Edith Schippers, Dutch Minister of Health, Welfare and Sport, kicks off the seminar with a video message.


By Guido Danen
Departments of Agriculture, and Health, Welfare and Sports
Royal Netherlands Embassy
@NLintheUSA

The Netherlands Embassy organized a seminar at Ambassador Henne Schuwer’s residence April 13 to discuss ways to combat the mounting threat of antimicrobial resistance.

The seminar, jointly organized by the embassy’s departments of Agriculture and Health, Welfare and Sport, was well attended by US government officials, nonprofit organizations, think-tanks, academics, industry representatives, and branch organizations.

The idea for the seminar originated from bilateral meetings between the ministers for health in the Netherlands and the USA.

‘One Health Approach’

Edith Schippers, Dutch Minister of Health, Welfare and Sport, kicked off the seminar with a video message stressing the need to deal with antimicrobial resistance using a “One Health Approach,” or from the combined perspective of human healthcare, animal healthcare, food, and the environment.

Resistance to antibiotics can occur and spread through any of these domains and across borders, so attention must be paid to all, Minister Schippers stressed.

Ambassador Schuwer then opened the event by emphasizing the importance of international cooperation and collaboration on this crucial issue. Being the two largest agricultural exporters in the world, the Netherlands and the US would benefit from sharing their experience with one another, he said.

Ambassador Schuwer also introduced the moderator, Dr. Steve Solomon, who has more than 25 years of experience dealing with this issue working at the Centers for Disease Control and Prevention (CDC).

Unique about the seminar was Annechien ten Have, a Dutch pork producer, who came over from the Netherlands to share her experience reducing the use of antibiotics on her farm.

The Netherlands used to be one of the largest users of antibiotics in the agricultural sector in the European Union. However, due to the proactive attitude of farmers, in cooperation with the government, and with clear targets set by politicians, antibiotic use in agriculture has decreased more than 60 percent in the last five years.

Annechien, who runs a farm with 600 sows and 3,850 finishers, shared the story of how she has been able to reduce the use of antibiotics significantly while still maintaining the highest level of animal welfare without damaging her financial returns.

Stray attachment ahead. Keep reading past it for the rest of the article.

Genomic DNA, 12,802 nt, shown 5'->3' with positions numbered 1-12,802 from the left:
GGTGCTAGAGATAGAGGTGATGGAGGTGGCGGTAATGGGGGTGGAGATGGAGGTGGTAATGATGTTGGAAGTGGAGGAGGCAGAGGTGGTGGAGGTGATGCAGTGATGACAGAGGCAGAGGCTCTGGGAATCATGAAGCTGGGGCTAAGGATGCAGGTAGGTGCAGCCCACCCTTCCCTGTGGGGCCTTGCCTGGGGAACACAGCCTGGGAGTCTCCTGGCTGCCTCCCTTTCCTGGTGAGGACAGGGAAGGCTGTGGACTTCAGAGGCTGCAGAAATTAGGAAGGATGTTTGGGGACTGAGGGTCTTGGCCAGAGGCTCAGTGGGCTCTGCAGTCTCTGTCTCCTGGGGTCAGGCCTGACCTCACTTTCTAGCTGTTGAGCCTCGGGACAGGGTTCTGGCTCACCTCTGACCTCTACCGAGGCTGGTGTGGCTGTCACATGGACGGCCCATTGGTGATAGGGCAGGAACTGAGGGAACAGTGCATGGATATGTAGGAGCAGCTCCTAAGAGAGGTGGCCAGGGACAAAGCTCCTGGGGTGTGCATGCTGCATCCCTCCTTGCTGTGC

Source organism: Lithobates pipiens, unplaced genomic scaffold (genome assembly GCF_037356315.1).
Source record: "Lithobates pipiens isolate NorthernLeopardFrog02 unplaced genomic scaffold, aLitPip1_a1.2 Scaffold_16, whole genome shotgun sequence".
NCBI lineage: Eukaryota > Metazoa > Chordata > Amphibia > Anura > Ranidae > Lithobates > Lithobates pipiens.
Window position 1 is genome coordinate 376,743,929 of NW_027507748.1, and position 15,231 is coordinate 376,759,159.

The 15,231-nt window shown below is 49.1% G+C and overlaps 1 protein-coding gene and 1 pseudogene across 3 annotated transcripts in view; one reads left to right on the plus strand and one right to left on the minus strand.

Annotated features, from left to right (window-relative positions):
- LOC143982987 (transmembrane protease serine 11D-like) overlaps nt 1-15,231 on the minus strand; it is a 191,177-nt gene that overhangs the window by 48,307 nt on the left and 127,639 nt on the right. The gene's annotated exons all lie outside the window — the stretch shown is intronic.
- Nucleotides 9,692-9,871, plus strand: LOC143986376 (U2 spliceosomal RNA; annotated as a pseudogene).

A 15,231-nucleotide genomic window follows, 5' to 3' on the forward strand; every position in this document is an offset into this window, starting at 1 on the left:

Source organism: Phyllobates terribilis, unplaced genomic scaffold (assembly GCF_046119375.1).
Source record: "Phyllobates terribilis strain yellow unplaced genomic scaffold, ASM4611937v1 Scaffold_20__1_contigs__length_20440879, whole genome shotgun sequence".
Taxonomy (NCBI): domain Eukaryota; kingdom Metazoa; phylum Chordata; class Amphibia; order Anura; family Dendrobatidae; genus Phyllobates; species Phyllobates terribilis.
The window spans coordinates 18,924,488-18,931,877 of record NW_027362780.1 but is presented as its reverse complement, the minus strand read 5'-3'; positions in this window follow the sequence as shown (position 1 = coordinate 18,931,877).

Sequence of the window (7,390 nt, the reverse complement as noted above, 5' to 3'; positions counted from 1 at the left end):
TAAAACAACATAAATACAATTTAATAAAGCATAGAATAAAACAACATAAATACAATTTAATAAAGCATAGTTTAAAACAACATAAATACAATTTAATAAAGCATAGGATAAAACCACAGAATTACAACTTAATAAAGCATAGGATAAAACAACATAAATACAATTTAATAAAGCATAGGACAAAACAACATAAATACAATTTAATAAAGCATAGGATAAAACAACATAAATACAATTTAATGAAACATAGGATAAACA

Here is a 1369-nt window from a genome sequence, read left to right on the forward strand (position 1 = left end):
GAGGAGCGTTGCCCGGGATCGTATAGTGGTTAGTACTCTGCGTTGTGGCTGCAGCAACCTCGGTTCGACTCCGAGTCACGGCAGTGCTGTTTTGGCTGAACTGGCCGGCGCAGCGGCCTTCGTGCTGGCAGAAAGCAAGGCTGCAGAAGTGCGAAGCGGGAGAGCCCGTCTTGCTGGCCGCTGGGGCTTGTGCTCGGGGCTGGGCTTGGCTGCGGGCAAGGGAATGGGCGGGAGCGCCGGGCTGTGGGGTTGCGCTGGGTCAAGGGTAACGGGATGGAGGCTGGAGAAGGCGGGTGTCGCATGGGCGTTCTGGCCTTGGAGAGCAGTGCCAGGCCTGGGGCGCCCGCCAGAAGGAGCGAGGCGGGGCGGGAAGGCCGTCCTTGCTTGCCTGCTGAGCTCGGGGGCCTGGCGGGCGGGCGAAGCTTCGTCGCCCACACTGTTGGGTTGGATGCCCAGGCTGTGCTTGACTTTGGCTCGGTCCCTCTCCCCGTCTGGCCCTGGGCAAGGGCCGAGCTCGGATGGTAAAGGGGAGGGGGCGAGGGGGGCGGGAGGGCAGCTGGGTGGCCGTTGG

Her remarks were received with great interest from the US participants since large changes in the use of antibiotics in US agriculture will be implemented in 2017.

Cooperation and surveillance

The presentation by Dr. Christianne Bruschke, Chief Veterinary Officer of the Netherlands, also resonated with the audience, in particular with the antimicrobial resistance experts from the CDC.

Her talk described the process that occurred in the Netherlands to create the close cooperation between the Ministry of Economic Affairs and the Ministry of Health, Welfare and Sport that exists today. Dr. Bruschke also described how the Netherlands works to deal with this issue through public-private partnerships and showed evidence that the measures that were taken are leading to lower levels of resistance.

On the topic of surveillance, Dr. Marianne Donker, Dutch Deputy Director-General of Public Health, provided strong input for discussion by highlighting the need for harmonization of surveillance data and real-time surveillance systems.

While these are costly endeavors, they may be worth the investment to gain better insights, respond rapidly to outbreaks, and develop better strategies for dealing with antimicrobial resistance.

The interesting presentations from US speakers, such as Dr. Jean Patel and Dr. Lauri Hicks from the CDC, and following discussions during the several panels also showed that more cooperation would be mutually beneficial. Even though both countries are different in many ways, sharing experiences and practices with one another is necessary and of great value.

Dutch Health Counselor Regine Aalders and Dutch Agricultural Counselor Ton Akkerman, who hosted the seminar, conclude the meeting by announcing that more collaboration and sharing of knowledge will be pursued from both sides, particularly in the field of surveillance and stewardship.